With the Senate remaining in Republican hands, as election returns suggest, any further relief will probably be more modest than the multitrillion-dollar package that seemed likely if a “blue wave” had given Democrats control of Congress and the White House. As a result, Carl Tannenbaum, chief economist at Northern Trust in Chicago, has cut his estimate of growth next year by a full percentage point.
“The good news is that the U.S. job market is healing,” Mr. Tannenbaum said. “But full recuperation may take awhile.”
Unemployed Americans are gradually returning to the job market, with the labor force growing by 724,000 in October. The employment-population ratio, the share of adults who are working, rose to 57.4 percent from 56.6 percent in September — though it was still far short of the 61.2 percent recorded a year earlier.
Nicole Zappone of Naugatuck, Conn., is one of the lucky ones, after having returned to work in August following a harrowing six months of unemployment.
“It was the worst part of my life,” said Ms. Zappone, 30, who took to reading novels by James Patterson and Michael Connelly to get through each day’s lonely hours. “I’ve been working since I was 14, and this was the first time I was laid off. And it was hard to comprehend.”
In years past, she had worked in a consignment shop and done babysitting and dog walking. Finding work had never been hard — until now.
Indeed, when she was let go as a substitute teacher in Waterbury, Conn., in March, she had no idea how severe the impact of the virus and the ensuing lockdown would be. By summer, she was applying for job after job on Indeed.com with no response.
“I felt like a failure, even though I knew it was beyond my control,” she said. “I can’t tell you how many jobs I applied for.”
When she got a nibble from a local information technology company for a public relations job, she couldn’t believe her luck. One week after a phone interview, she was hired for a 20-hour-a-week position that she hopes will become full time. She is working from home and has been in the office only once — to sign her contract.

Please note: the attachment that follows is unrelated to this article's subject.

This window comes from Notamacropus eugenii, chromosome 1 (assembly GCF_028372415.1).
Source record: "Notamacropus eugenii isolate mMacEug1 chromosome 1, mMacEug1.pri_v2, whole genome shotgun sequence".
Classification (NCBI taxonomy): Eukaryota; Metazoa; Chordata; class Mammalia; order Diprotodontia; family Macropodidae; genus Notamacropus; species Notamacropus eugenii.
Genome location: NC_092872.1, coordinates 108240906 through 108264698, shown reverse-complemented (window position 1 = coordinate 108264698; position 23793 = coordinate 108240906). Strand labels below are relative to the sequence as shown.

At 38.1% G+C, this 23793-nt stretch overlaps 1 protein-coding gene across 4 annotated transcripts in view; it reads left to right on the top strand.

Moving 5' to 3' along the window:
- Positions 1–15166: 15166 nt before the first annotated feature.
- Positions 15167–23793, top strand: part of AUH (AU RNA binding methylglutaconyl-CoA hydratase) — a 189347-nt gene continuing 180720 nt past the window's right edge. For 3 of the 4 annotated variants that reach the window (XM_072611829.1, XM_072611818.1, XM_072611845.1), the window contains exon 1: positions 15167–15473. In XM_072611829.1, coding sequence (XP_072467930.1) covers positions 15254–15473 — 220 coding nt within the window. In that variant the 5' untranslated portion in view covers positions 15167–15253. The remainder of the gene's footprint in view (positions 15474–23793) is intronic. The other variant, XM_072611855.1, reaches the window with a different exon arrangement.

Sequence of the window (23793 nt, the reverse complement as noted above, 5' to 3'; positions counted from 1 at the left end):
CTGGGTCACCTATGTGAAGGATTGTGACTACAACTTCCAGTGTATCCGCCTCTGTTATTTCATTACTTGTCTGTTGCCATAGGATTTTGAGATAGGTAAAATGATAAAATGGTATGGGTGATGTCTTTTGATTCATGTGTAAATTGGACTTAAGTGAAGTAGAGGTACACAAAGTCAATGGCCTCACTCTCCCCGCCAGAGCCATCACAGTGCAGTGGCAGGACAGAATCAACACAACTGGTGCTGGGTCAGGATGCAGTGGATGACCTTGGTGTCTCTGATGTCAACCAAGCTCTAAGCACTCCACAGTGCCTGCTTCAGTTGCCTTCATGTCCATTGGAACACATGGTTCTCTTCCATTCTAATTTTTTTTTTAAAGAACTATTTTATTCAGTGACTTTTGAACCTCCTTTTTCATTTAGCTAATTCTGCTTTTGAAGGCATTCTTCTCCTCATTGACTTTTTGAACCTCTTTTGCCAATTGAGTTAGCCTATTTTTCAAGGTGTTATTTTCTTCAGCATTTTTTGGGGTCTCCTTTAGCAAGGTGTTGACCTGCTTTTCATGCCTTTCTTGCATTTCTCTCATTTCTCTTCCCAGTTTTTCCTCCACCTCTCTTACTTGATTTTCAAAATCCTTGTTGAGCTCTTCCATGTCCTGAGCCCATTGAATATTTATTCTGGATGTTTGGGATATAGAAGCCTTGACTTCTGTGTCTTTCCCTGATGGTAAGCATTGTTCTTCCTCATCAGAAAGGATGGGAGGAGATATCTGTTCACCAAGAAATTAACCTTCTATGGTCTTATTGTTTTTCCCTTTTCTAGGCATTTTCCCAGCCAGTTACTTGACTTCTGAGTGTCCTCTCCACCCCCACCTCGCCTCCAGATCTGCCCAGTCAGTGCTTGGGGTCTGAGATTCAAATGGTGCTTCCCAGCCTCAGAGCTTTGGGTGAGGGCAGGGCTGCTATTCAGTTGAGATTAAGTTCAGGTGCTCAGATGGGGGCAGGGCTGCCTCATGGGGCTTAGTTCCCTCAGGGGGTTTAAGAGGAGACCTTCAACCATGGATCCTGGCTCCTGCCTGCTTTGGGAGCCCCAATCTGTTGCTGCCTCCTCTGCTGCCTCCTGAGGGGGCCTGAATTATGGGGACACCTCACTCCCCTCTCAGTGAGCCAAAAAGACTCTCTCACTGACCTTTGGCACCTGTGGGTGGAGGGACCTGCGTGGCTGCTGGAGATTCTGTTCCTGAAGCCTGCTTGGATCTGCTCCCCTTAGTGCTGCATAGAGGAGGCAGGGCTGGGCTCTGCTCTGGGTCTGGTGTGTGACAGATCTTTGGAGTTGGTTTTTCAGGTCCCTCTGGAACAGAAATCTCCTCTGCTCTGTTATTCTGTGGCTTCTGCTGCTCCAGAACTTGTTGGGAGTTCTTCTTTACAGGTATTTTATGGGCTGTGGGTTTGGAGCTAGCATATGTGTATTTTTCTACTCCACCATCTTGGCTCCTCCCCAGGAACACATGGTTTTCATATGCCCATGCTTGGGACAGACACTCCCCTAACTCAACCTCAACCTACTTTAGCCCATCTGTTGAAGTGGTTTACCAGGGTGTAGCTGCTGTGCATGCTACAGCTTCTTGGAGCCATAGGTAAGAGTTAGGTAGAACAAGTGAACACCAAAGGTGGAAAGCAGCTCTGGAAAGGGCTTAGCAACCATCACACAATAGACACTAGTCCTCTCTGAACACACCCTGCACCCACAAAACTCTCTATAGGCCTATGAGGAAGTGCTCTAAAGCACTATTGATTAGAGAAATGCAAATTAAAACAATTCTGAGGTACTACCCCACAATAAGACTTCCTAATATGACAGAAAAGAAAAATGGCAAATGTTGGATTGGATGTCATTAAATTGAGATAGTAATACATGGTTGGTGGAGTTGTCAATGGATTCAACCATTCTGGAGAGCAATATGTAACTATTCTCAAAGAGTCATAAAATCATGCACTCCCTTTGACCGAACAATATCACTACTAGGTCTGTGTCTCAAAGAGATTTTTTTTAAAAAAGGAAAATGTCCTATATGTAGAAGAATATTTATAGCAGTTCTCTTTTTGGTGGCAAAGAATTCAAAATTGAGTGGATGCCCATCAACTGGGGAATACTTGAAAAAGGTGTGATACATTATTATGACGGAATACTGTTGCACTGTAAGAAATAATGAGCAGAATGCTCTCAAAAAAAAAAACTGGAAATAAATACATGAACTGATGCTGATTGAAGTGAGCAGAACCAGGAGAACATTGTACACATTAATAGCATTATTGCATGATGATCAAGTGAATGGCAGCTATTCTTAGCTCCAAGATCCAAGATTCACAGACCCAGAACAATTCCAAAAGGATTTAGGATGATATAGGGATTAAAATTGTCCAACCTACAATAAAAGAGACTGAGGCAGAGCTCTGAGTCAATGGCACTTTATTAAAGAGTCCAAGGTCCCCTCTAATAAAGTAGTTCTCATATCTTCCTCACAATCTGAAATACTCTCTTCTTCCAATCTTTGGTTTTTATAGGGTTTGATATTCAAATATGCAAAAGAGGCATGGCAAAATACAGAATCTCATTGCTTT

“I love it,” she said. “I get to use my passion for writing and talk to people from all over the country.”
For others, regaining a job has been a bigger challenge.
Jodi Jackson, 57, worked as a buyer for J.C. Penney at the company’s headquarters in Plano, Texas, until she was laid off in April 2019. She has looked for a job as a buyer at other chains, with no success. And she has considered moving into another field.
“I could do sales, and I’ve tried to switch, but unless you know somebody, it’s hard to get an interview,” Ms. Jackson said.
“I was born to be a buyer,” she added. “I would buy screws and nails for Home Depot at this point.”
Ms. Jackson worked for the Census Bureau for three months, but that job ended last month. “I don’t live above my means,” she said. She sold her condominium in Ann Arbor, Mich., before moving to Plano in 2019, she said, and has mostly been living off the proceeds of that sale. (She collected unemployment benefits after her J.C. Penney layoff, and may do so again based on the loss of the census job.)
She took a temporary job as a cashier at Macy’s during the holiday rush last year. “It was only $9.45 an hour, which was a fraction of what I earned at J.C. Penney,” she said. “But I wanted to work and to be around people. And retail is something I know.”
Ms. Jackson has ruled out another holiday season at Macy’s because the pay is too low. And despite the industry’s worsening problems, she hasn’t given up hope. On Wednesday, a retailer based in Plano asked her to come in for a third interview next week.
“I feel really positive,” she added. “I’m going to get a job.”
Jeanna Smialek contributed reporting.